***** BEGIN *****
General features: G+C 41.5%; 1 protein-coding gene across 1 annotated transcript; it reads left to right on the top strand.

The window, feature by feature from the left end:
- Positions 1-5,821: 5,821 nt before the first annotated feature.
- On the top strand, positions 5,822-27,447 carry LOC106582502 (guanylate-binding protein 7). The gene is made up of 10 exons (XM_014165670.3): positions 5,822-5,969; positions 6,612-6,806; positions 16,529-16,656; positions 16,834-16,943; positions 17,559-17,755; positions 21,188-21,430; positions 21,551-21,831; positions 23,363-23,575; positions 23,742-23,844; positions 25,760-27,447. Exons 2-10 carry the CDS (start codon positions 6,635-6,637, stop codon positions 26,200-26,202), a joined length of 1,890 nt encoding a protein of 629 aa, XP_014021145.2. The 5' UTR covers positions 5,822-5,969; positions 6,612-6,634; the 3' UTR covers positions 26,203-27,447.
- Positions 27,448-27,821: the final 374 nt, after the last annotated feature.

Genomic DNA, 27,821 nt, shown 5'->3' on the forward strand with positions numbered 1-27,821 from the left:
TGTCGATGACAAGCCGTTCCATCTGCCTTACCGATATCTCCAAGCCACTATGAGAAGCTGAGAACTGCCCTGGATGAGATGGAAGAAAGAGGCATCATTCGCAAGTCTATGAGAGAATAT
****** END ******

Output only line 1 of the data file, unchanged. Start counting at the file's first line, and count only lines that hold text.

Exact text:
General features: G+C 41.5%; 1 protein-coding gene across 1 annotated transcript; it reads left to right on the top strand.